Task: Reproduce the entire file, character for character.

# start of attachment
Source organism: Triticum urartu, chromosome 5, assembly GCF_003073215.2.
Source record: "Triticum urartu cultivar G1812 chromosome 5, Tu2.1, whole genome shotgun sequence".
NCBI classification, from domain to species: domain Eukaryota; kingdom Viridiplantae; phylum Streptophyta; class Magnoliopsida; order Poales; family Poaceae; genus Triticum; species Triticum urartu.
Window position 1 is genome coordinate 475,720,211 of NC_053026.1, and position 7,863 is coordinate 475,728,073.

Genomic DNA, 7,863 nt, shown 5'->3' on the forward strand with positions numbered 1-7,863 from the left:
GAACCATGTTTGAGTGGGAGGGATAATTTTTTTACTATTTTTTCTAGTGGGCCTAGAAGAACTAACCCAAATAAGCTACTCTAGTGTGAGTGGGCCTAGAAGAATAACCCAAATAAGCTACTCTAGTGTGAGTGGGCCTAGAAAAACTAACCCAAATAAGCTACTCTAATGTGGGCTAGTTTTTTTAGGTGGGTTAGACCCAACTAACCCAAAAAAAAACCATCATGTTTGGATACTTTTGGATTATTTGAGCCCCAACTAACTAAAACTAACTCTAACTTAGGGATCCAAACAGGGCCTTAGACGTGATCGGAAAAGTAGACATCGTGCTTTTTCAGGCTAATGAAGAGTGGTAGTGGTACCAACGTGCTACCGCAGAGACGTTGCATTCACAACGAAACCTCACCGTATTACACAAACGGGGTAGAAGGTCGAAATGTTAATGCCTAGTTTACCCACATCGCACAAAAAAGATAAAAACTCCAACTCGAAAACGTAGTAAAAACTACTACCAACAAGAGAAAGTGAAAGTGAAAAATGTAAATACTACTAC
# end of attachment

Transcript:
Source organism: Triticum urartu, chromosome 5, assembly GCF_003073215.2.
Source record: "Triticum urartu cultivar G1812 chromosome 5, Tu2.1, whole genome shotgun sequence".
NCBI classification, from domain to species: domain Eukaryota; kingdom Viridiplantae; phylum Streptophyta; class Magnoliopsida; order Poales; family Poaceae; genus Triticum; species Triticum urartu.
Window position 1 is genome coordinate 475,720,211 of NC_053026.1, and position 7,863 is coordinate 475,728,073.

Genomic DNA, 7,863 nt, shown 5'->3' on the forward strand with positions numbered 1-7,863 from the left:
GAACCATGTTTGAGTGGGAGGGATAATTTTTTTACTATTTTTTCTAGTGGGCCTAGAAGAACTAACCCAAATAAGCTACTCTAGTGTGAGTGGGCCTAGAAGAATAACCCAAATAAGCTACTCTAGTGTGAGTGGGCCTAGAAAAACTAACCCAAATAAGCTACTCTAATGTGGGCTAGTTTTTTTAGGTGGGTTAGACCCAACTAACCCAAAAAAAAACCATCATGTTTGGATACTTTTGGATTATTTGAGCCCCAACTAACTAAAACTAACTCTAACTTAGGGATCCAAACAGGGCCTTAGACGTGATCGGAAAAGTAGACATCGTGCTTTTTCAGGCTAATGAAGAGTGGTAGTGGTACCAACGTGCTACCGCAGAGACGTTGCATTCACAACGAAACCTCACCGTATTACACAAACGGGGTAGAAGGTCGAAATGTTAATGCCTAGTTTACCCACATCGCACAAAAAAGATAAAAACTCCAACTCGAAAACGTAGTAAAAACTACTACCAACAAGAGAAAGTGAAAGTGAAAAATGTAAATACTACTAC